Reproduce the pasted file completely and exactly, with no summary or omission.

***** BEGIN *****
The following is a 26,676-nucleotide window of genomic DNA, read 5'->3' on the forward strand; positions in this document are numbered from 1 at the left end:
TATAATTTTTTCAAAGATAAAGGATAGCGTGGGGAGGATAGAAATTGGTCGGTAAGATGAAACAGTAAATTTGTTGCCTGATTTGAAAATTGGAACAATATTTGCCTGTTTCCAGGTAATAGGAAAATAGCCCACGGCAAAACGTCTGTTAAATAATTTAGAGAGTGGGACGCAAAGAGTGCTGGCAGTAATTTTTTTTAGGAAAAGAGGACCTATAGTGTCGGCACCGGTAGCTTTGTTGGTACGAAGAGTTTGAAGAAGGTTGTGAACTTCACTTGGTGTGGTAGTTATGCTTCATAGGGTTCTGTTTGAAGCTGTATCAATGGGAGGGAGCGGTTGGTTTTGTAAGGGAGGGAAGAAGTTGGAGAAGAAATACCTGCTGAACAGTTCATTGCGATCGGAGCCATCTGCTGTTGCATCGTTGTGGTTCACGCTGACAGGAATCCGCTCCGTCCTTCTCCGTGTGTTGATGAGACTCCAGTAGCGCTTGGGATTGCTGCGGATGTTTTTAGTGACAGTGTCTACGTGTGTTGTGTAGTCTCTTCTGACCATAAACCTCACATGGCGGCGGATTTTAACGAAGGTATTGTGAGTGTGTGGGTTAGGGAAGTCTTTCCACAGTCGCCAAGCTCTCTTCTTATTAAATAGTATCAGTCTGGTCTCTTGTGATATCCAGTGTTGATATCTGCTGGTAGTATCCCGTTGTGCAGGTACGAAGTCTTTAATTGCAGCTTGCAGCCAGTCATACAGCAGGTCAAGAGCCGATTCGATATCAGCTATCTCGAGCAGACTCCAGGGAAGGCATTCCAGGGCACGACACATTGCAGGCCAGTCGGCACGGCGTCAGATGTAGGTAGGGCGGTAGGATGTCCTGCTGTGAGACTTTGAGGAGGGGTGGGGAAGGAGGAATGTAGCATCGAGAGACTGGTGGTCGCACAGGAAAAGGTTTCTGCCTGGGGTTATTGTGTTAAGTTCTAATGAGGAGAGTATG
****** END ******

The following is a 26,676-nucleotide window of genomic DNA, read 5'->3' on the forward strand; positions in this document are numbered from 1 at the left end:
TATAATTTTTTCAAAGATAAAGGATAGCGTGGGGAGGATAGAAATTGGTCGGTAAGATGAAACAGTAAATTTGTTGCCTGATTTGAAAATTGGAACAATATTTGCCTGTTTCCAGGTAATAGGAAAATAGCCCACGGCAAAACGTCTGTTAAATAATTTAGAGAGTGGGACGCAAAGAGTGCTGGCAGTAATTTTTTTTAGGAAAAGAGGACCTATAGTGTCGGCACCGGTAGCTTTGTTGGTACGAAGAGTTTGAAGAAGGTTGTGAACTTCACTTGGTGTGGTAGTTATGCTTCATAGGGTTCTGTTTGAAGCTGTATCAATGGGAGGGAGCGGTTGGTTTTGTAAGGGAGGGAAGAAGTTGGAGAAGAAATACCTGCTGAACAGTTCATTGCGATCGGAGCCATCTGCTGTTGCATCGTTGTGGTTCACGCTGACAGGAATCCGCTCCGTCCTTCTCCGTGTGTTGATGAGACTCCAGTAGCGCTTGGGATTGCTGCGGATGTTTTTAGTGACAGTGTCTACGTGTGTTGTGTAGTCTCTTCTGACCATAAACCTCACATGGCGGCGGATTTTAACGAAGGTATTGTGAGTGTGTGGGTTAGGGAAGTCTTTCCACAGTCGCCAAGCTCTCTTCTTATTAAATAGTATCAGTCTGGTCTCTTGTGATATCCAGTGTTGATATCTGCTGGTAGTATCCCGTTGTGCAGGTACGAAGTCTTTAATTGCAGCTTGCAGCCAGTCATACAGCAGGTCAAGAGCCGATTCGATATCAGCTATCTCGAGCAGACTCCAGGGAAGGCATTCCAGGGCACGACACATTGCAGGCCAGTCGGCACGGCGTCAGATGTAGGTAGGGCGGTAGGATGTCCTGCTGTGAGACTTTGAGGAGGGGTGGGGAAGGAGGAATGTAGCATCGAGAGACTGGTGGTCGCACAGGAAAAGGTTTCTGCCTGGGGTTATTGTGTTAAGTTCTAATGAGGAGAGTATG